A number of patent fee changes will go in effect January 1, 2014. Notably, the issue fees of all applications will decrease dramatically. Small and micro entity fees will now be available for a number of PCT fees. The assignment recordation fee has also been eliminated if filing electronically.
The New York Attorney General's office recently levied $350,000 in penalties against 19 companies for astroturfing and false endorsements. Dubbed "Operation Clean Turf," the year long investigation into the reputation management industry found that companies had flooded the Internet with fake consumer reviews on websites including Yelp, Google, and CitySearch. Throughout the investigation, the Attorney General's office found that many companies, including those in the Search Engine Optimization (SEO) industry, used techniques to hide their identities, such as creating fake profiles on review websites and paying copywriters from around the world for $1 to $10 per review.
California is preparing to adopt several additional privacy and data breach notification laws this month. These include S.B. 46, a notification requirement for breaches of an individual's user name or email address; SB 568, which extends the federal COPPA rules to all children under 18 years of age; and A.B. 370, a do-not-track disclosure law requiring disclosure about behavioral tracking. These laws affect not only companies based in the state, but all companies that do business within the state.
Four months after the CLS Bank v. Alice opinion, the Federal Circuit continues to struggle with subject matter eligibility of computer-related inventions under § 101 of the U.S. patent laws. In Accenture Global Services, GMBH v. Guidewire Software, Inc. (Fed Cir. 2013), Chief Judge Rader and Judge Lourie continue their disparate dialog that began in CLS Bank Int'l v. Alice Corp, and continued in Ultramercial Inc. v. Hulu LLC. However, contrary to the result in Ultramercial, here the party arguing against eligibility of computer programs won out.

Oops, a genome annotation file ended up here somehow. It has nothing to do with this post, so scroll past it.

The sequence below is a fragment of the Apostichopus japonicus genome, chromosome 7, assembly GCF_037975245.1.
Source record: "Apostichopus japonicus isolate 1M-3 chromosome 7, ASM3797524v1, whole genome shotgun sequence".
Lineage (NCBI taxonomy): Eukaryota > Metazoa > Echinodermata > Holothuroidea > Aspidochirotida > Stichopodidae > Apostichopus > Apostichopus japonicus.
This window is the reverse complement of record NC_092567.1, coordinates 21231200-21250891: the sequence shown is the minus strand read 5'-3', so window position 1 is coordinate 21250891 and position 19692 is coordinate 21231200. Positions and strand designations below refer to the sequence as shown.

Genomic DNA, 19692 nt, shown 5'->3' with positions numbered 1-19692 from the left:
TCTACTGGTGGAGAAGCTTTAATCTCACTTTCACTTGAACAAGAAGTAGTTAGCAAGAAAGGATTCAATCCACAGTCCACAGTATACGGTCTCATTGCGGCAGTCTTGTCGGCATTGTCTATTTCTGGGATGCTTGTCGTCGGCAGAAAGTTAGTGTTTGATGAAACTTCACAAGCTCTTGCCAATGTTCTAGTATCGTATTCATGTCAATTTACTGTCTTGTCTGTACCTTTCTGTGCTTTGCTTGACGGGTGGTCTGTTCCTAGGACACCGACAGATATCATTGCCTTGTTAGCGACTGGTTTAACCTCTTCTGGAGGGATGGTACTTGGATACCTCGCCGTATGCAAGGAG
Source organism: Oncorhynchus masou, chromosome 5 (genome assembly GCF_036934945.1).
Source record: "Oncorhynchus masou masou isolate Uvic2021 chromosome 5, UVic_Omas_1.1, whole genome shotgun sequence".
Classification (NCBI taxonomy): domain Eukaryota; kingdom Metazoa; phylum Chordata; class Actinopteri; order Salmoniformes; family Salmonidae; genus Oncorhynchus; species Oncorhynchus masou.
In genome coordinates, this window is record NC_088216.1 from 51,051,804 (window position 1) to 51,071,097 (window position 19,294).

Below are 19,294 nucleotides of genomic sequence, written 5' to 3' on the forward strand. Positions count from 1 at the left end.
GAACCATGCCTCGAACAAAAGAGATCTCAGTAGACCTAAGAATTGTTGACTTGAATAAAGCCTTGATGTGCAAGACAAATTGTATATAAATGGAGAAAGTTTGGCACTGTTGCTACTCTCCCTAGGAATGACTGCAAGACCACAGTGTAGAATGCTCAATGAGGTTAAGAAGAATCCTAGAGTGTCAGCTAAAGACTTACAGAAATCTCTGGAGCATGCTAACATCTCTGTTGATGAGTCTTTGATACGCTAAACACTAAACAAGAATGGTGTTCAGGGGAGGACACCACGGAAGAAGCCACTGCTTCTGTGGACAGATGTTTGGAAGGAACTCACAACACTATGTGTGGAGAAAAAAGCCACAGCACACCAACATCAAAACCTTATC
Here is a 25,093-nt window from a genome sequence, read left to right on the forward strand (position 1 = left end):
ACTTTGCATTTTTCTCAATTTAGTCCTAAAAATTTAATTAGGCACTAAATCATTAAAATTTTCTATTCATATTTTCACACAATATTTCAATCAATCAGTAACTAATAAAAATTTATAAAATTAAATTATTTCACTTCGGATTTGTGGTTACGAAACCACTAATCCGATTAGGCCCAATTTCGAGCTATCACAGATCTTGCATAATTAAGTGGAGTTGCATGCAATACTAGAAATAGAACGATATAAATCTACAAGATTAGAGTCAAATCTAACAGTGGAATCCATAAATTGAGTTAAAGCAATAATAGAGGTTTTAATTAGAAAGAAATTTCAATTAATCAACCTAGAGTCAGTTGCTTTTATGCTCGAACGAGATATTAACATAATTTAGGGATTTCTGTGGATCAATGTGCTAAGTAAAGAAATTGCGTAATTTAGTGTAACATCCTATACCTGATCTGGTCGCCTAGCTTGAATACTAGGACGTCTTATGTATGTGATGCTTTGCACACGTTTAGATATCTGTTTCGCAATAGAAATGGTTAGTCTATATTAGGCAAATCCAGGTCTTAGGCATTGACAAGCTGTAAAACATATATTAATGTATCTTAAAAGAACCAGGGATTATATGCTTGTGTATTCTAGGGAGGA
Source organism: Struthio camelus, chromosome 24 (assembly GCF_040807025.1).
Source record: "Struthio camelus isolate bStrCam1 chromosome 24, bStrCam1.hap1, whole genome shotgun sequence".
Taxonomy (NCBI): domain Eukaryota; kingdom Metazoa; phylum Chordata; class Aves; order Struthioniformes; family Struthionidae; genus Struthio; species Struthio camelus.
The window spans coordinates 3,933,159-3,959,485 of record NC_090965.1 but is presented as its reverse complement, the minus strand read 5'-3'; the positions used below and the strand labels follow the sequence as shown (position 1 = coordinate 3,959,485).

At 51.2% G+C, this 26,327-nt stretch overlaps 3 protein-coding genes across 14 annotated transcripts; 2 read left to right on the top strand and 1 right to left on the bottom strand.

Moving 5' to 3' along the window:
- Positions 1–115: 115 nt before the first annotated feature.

It was, perhaps illy established, that transitory signal claims are per se unpatentable under Section 101 of the U.S. patent laws. This was established by in re Nuijten, a Federal Circuit decision dating back to 2007. Recently, in Ex Parte Mewherter, the USPTO has went a step further to hold that a standard Beauregard claim (a computer program on a computer readable medium) is not patent eligible, simply because it could encompass transitory signals. The case has recently been designated by the Patent Trial and Appeal Board (PTAB) as a precedential decision.
The Federal Circuit's decision in CLS Bank left many guessing as to what might be considered patent eligible subject matter under § 101 of the U.S. patent laws. In a more recent and less known opinion, Ultramercial, Inc. v. Hulu, LLC (Fed. Cir. 2013), a three judge panel attempted to provide some additional guidance in light of the CLS Bank indecision. Of note is that the panel included the authors of the two main opposing opinions in CLS Bank, Chief Judge Rader and Judge Lourie. However, rather than authoring different holdings, the panel agreed that the claims at issue in this case met the requirements of § 101.
The White House has officially overturned a pending ban by the U.S. International Trade Commission (USITC) that would have prohibited sales and imports of the AT&T versions of the iPhones and iPads under U.S. Patent No. 7,706,348. The move, which was thought to have little chance of success, represents the first veto of a USITC decision since 1987. The decision to veto the exclusion of Apple products "in the public interest" was made pursuant to Presidential authority under the Tariff Act of 1930, 19 U.S.C. 1337(j), which has been exercised only on five prior occasions.
Does the Federal Communications Commission (FCC) have the authority to enforce rules designed to keep the Internet as an open and neutral platform? The question regarding network neutrality is in front of a federal appeals court today in Verizon v. FCC. The outcome of this case could have profound implications in how Internet service providers (ISPs) are able to operate in the future, which will inevitably affect anyone who uses the Internet, from consumers to startups and tech giants who have built billion dollar businesses online.
With potentially hundreds of new generic top level domains (“gTLDs,” e.g. .store, .law, .food) just around the corner, the Internet Corporation for Assigned Names and Numbers (ICANN)—the organization response for overseeing Internet domain name allocations--recently opened its Trademark Clearinghouse (TMCH), where current brand owners can record their existing trademarks.